by Jerome a Paris
Mon May 14th, 2007 at 09:16:54 AM EST
Rembrandt Koppelaar, who writes (alongside yours truly) for the European branch of the Oil Drum, and runs the Dutch branch of the ASPO (Association for the Study of Peak Oil), has started a newsletter (pdf!) which tracks official oil production statistics and turns them into neat graphs. Here are a few, which seem to strengthen CERA's case for an 'undulating plateau' - except that it's happening right now and not in 30 years' time...:
The above graph is about only crude oil, but the picture is not that different when you include all 'liquids', i.e. oil-equivalents that come as by-products of gas production or from oil sands or other alternative sources:
It is also very obvious that overall production matches the rise and falls of OPEC oil production:
Only Africa and the Former Soviet Union have seen growth in recent years, and FSU production is now falttening out, as Russian oil companies brought back online the easiest fields after the crash of the early 90s; with the recently regained State control of the sector, investment to boost production does not appear to be the first priority.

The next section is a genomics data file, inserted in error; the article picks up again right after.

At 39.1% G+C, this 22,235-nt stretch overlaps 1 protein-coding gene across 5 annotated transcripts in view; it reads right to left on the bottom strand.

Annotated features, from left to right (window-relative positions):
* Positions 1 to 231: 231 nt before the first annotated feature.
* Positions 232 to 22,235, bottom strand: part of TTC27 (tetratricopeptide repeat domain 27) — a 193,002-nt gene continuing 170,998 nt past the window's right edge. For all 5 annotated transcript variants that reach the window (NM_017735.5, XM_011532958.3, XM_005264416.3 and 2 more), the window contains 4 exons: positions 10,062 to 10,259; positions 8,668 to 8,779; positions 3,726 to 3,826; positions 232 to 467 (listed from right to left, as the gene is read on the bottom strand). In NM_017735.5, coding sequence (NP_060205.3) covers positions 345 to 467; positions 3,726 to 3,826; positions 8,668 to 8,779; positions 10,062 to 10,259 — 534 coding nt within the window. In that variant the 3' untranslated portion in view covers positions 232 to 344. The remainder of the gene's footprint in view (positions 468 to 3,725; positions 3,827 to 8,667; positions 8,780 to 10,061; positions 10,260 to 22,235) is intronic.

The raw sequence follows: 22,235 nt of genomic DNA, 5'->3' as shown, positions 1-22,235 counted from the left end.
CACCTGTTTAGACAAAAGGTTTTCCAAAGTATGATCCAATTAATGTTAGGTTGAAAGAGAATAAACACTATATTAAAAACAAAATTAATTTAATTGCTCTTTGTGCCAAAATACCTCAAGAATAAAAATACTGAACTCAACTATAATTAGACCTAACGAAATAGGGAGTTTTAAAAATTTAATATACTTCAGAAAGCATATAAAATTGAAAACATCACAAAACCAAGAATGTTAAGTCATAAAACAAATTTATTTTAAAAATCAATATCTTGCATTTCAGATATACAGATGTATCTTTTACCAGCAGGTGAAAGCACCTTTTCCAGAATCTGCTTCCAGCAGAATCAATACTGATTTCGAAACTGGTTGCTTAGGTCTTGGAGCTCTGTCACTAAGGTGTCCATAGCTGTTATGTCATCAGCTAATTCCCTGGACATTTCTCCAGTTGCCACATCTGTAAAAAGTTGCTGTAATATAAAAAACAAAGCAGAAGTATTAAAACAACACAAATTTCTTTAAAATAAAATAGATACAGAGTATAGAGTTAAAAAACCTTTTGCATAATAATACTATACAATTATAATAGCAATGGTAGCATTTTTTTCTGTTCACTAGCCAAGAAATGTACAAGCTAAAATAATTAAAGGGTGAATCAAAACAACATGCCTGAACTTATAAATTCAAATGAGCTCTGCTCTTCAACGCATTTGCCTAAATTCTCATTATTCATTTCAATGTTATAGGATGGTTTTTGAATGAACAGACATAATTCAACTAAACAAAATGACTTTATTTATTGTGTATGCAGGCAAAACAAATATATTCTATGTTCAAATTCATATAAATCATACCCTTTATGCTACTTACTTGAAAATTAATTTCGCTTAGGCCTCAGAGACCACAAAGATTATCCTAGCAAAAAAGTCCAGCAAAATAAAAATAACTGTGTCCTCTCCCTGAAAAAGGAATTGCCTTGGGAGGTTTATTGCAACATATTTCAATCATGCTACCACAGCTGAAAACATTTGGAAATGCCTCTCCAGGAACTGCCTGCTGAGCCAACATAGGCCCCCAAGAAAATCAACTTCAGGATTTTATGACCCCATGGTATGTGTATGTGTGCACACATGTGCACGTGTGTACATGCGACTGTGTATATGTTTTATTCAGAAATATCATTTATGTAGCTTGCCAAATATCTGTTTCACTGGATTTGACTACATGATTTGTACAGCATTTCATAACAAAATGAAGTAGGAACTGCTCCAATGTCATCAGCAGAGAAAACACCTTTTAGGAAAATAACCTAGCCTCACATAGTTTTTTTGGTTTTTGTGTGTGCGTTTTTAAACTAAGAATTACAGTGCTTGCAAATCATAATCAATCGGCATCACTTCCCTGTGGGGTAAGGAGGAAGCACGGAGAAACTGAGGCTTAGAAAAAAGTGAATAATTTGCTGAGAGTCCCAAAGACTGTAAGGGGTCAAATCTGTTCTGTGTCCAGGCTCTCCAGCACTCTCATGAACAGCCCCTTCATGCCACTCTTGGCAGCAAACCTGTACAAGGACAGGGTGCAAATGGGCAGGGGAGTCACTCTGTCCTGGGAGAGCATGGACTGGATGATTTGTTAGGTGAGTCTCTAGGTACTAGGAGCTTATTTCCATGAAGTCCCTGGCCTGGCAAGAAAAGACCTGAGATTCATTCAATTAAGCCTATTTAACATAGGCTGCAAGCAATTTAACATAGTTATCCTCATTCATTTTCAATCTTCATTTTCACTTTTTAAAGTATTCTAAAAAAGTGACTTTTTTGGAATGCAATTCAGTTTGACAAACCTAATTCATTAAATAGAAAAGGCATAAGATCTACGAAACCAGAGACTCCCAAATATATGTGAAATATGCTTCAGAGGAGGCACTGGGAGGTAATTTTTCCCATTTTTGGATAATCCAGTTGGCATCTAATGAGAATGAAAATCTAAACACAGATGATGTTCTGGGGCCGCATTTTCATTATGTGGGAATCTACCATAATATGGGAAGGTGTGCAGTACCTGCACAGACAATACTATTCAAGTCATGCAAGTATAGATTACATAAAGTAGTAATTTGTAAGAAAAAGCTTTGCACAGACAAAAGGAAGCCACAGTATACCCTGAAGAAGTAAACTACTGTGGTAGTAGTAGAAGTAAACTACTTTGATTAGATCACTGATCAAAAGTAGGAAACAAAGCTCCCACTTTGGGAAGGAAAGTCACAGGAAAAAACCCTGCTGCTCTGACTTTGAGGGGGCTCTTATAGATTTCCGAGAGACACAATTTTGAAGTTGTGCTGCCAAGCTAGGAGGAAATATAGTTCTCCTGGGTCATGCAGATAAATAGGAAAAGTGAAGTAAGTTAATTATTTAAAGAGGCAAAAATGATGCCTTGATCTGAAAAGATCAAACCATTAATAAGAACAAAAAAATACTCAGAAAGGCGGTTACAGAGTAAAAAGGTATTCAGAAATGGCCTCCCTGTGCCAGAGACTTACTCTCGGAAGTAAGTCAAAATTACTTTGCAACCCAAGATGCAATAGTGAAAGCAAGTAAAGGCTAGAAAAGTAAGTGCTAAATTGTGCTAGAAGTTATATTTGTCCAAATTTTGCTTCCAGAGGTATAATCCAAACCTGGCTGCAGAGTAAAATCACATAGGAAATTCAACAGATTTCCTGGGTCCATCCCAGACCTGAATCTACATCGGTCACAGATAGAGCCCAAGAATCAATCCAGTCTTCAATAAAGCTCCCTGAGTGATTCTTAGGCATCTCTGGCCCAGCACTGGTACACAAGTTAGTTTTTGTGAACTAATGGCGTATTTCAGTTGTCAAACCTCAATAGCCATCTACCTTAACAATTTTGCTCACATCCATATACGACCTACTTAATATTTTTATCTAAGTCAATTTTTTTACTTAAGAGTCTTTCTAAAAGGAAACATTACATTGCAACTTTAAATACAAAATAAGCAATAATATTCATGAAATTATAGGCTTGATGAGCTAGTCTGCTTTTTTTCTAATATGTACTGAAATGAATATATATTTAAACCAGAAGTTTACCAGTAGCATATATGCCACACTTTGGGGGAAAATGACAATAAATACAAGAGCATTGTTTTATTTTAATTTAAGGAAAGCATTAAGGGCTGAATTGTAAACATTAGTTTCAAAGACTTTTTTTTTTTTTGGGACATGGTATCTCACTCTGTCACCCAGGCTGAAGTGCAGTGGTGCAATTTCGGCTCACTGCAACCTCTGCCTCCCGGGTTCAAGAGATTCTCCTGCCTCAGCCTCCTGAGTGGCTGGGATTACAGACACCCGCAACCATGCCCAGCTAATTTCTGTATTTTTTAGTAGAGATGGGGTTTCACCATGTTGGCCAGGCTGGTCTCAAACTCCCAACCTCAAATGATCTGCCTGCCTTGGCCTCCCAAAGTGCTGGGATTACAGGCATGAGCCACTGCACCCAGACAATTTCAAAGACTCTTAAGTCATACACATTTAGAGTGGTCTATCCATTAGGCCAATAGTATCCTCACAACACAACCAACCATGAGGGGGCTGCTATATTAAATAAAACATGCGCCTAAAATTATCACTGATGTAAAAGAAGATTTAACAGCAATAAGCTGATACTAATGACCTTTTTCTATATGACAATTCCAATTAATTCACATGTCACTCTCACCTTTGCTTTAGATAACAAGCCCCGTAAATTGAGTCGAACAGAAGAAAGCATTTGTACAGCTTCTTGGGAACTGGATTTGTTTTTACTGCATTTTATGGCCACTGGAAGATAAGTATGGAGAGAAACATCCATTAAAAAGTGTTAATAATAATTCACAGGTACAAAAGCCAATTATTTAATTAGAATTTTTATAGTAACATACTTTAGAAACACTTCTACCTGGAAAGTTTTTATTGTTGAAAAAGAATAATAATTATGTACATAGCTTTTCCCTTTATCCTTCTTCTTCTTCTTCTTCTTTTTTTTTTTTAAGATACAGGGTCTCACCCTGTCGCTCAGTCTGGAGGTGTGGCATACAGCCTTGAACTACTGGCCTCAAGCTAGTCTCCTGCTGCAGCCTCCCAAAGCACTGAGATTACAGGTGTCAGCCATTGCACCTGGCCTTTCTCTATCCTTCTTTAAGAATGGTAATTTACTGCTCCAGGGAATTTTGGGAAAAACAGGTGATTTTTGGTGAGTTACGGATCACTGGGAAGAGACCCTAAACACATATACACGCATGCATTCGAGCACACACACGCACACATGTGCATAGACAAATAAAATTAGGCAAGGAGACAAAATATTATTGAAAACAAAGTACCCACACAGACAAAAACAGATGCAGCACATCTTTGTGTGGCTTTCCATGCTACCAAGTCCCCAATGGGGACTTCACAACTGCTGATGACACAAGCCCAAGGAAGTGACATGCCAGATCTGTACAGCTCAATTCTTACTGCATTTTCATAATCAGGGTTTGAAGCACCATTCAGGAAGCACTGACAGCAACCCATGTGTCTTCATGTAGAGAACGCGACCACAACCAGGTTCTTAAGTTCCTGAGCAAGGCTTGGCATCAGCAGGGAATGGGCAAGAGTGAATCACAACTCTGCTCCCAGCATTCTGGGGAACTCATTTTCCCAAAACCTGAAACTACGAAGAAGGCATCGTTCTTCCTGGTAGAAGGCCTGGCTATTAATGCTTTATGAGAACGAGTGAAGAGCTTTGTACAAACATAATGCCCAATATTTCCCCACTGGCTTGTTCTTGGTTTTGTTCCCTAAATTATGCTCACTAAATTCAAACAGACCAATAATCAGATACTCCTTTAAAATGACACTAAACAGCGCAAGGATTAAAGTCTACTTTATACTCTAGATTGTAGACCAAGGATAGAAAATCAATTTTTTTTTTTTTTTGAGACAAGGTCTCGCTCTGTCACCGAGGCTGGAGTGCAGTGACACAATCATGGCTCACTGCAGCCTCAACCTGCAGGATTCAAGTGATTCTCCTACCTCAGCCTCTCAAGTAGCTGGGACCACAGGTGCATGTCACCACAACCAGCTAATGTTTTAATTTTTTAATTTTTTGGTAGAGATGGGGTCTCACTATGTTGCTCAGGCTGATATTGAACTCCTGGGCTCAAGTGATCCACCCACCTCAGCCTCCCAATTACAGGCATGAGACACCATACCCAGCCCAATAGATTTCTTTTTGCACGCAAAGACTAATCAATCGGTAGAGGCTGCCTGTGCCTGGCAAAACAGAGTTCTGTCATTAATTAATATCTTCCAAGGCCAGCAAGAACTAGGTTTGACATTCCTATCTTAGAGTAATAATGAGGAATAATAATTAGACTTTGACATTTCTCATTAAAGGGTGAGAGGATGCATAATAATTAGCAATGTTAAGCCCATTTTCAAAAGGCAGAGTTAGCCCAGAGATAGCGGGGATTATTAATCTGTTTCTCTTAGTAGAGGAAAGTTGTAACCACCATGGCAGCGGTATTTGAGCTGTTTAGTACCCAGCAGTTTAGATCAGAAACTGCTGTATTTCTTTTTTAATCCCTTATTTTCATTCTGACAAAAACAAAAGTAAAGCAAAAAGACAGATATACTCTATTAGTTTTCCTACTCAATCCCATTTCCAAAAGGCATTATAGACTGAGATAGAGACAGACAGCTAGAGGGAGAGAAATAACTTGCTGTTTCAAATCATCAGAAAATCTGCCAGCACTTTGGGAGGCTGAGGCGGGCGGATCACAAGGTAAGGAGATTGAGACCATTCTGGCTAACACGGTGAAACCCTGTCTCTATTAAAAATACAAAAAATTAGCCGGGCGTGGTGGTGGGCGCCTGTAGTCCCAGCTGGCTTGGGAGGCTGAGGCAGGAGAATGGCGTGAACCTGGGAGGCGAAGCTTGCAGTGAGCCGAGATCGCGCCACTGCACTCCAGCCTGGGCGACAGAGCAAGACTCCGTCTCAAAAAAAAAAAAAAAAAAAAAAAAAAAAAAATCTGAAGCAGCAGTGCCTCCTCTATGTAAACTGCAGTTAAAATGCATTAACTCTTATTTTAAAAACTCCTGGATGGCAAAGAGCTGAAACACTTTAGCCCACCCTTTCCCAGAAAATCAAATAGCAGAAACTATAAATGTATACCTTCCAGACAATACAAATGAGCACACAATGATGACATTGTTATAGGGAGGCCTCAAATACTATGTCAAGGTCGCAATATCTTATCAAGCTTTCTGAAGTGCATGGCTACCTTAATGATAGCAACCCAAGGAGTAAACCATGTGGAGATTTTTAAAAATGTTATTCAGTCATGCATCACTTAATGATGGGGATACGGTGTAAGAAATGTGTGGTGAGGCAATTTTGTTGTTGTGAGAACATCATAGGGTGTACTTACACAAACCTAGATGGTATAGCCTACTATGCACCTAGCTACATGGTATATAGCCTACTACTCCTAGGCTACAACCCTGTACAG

Again, the picture is one where 'we', the 'West', appear to have little control over future supply, and are increasingly in competition with others who also need oil for their own growth/demand. Which points to only one thing: we need to reduce our demand, something we actually control, and that will actually have plenty of positive side effects (less pollution, more good jobs, less need to support dictators around the world and indirectly nurture gangsters with grievances, etc...)